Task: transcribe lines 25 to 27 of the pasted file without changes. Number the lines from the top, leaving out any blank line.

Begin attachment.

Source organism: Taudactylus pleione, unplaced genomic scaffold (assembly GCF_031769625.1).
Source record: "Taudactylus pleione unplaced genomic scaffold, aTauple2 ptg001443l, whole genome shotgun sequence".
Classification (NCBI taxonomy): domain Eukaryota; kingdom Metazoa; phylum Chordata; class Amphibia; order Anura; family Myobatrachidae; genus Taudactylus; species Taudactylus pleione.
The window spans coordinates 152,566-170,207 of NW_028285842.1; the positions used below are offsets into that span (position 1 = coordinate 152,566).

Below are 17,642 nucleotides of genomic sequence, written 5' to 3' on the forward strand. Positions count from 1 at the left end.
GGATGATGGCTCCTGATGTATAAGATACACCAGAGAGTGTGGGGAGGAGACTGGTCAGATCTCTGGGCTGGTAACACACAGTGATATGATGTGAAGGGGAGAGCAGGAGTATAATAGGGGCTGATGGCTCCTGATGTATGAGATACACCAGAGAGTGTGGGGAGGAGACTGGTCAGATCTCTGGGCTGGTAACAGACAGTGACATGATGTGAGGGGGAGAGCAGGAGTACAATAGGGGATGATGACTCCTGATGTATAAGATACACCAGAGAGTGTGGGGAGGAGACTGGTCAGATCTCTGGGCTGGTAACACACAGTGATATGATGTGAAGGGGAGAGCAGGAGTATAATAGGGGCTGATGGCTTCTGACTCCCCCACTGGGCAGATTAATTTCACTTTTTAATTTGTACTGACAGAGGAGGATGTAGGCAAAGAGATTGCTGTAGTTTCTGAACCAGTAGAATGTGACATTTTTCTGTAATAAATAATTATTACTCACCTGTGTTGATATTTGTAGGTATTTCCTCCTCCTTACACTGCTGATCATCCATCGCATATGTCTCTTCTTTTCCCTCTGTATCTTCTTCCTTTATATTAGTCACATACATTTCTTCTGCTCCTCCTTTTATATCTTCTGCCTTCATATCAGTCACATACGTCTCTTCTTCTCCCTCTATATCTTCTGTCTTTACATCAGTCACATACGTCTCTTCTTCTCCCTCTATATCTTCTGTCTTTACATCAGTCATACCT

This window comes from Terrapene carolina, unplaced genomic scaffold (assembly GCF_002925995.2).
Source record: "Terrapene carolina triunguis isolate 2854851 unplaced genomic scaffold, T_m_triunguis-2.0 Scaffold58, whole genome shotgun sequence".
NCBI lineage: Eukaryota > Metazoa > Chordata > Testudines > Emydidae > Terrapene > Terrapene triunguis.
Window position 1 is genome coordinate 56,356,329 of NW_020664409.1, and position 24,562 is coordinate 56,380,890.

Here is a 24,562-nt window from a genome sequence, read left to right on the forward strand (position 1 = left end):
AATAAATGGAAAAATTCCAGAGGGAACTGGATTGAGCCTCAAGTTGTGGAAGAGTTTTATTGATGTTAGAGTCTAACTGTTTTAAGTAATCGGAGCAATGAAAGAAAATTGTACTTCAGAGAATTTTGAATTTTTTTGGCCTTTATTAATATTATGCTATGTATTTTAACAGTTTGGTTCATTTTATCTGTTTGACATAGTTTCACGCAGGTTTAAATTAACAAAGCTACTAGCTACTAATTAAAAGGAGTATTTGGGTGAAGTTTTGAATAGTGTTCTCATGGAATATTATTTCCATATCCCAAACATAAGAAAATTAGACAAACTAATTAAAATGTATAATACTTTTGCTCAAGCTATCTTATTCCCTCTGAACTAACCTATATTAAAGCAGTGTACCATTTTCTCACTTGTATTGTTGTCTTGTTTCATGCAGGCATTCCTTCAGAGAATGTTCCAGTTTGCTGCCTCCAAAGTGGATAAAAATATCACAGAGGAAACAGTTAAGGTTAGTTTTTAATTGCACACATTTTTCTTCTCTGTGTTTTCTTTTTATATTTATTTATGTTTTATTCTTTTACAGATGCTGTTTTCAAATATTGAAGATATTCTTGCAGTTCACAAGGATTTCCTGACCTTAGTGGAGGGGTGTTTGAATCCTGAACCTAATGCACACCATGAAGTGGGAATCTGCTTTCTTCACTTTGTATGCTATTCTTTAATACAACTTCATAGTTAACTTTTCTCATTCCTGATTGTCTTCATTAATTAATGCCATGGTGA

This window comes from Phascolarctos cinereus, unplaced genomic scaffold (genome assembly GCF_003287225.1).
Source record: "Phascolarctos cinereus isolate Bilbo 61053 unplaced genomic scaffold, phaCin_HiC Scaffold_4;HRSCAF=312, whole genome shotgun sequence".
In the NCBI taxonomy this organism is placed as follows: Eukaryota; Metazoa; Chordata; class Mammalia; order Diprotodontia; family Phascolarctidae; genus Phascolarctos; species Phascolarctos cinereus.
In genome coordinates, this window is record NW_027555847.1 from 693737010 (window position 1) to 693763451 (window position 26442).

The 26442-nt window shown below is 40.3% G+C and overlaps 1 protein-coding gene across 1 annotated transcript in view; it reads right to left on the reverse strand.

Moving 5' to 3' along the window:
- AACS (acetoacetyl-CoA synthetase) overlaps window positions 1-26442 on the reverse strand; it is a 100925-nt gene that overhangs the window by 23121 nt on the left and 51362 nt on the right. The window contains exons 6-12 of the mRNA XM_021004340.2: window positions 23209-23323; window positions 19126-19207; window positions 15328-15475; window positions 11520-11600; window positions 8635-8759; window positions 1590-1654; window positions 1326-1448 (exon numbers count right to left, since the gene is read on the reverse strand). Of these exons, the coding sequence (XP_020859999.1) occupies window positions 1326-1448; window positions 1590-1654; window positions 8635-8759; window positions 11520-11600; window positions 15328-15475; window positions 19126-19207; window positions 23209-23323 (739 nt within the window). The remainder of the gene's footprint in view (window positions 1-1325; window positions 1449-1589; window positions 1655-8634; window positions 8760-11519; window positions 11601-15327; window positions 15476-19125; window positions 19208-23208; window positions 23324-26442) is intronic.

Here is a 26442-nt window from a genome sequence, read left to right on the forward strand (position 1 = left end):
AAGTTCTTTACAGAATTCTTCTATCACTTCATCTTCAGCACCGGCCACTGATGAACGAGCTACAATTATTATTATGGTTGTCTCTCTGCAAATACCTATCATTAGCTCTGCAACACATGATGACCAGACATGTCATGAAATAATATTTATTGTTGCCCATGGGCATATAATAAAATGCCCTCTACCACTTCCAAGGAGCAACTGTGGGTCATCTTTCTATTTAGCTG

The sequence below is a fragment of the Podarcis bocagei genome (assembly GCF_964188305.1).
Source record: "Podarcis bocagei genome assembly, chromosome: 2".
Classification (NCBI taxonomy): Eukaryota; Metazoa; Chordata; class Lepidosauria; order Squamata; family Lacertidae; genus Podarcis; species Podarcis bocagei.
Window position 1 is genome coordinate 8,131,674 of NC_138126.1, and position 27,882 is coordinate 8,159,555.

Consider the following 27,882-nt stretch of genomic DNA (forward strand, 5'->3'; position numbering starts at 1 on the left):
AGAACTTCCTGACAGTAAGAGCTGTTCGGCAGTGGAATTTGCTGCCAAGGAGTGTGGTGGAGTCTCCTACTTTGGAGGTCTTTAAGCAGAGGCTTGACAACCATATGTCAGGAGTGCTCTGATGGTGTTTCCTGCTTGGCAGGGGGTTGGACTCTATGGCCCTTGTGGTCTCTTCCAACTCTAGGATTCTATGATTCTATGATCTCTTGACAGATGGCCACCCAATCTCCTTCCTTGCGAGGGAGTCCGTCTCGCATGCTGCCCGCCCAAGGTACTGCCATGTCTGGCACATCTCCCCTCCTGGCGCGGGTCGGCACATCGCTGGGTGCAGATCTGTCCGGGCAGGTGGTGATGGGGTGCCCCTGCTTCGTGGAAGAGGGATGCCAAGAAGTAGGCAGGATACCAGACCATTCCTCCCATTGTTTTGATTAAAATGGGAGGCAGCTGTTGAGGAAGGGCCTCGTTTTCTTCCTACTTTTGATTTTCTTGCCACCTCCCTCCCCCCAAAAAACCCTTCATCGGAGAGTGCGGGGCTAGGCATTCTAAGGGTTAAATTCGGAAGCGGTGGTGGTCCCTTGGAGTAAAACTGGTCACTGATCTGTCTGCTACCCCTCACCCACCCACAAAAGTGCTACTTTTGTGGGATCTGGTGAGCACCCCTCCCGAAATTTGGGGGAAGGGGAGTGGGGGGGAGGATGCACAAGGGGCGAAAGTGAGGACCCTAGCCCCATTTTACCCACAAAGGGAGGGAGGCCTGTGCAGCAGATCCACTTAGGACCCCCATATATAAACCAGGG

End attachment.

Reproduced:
Window position 1 is genome coordinate 8,131,674 of NC_138126.1, and position 27,882 is coordinate 8,159,555.

Consider the following 27,882-nt stretch of genomic DNA (forward strand, 5'->3'; position numbering starts at 1 on the left):
AGAACTTCCTGACAGTAAGAGCTGTTCGGCAGTGGAATTTGCTGCCAAGGAGTGTGGTGGAGTCTCCTACTTTGGAGGTCTTTAAGCAGAGGCTTGACAACCATATGTCAGGAGTGCTCTGATGGTGTTTCCTGCTTGGCAGGGGGTTGGACTCTATGGCCCTTGTGGTCTCTTCCAACTCTAGGATTCTATGATTCTATGATCTCTTGACAGATGGCCACCCAATCTCCTTCCTTGCGAGGGAGTCCGTCTCGCATGCTGCCCGCCCAAGGTACTGCCATGTCTGGCACATCTCCCCTCCTGGCGCGGGTCGGCACATCGCTGGGTGCAGATCTGTCCGGGCAGGTGGTGATGGGGTGCCCCTGCTTCGTGGAAGAGGGATGCCAAGAAGTAGGCAGGATACCAGACCATTCCTCCCATTGTTTTGATTAAAATGGGAGGCAGCTGTTGAGGAAGGGCCTCGTTTTCTTCCTACTTTTGATTTTCTTGCCACCTCCCTCCCCCCAAAAAACCCTTCATCGGAGAGTGCGGGGCTAGGCATTCTAAGGGTTAAATTCGGAAGCGGTGGTGGTCCCTTGGAGTAAAACTGGTCACTGATCTGTCTGCTACCCCTCACCCACCCACAAAAGTGCTACTTTTGTGGGATCTGGTGAGCACCCCTCCCGAAATTTGGGGGAAGGGGAGTGGGGGGGAGGATGCACAAGGGGCGAAAGTGAGGACCCTAGCCCCATTTTACCCACAAAGGGAGGGAGGCCTGTGCAGCAGATCCACTTAGGACCCCCATATATAAACCAGGG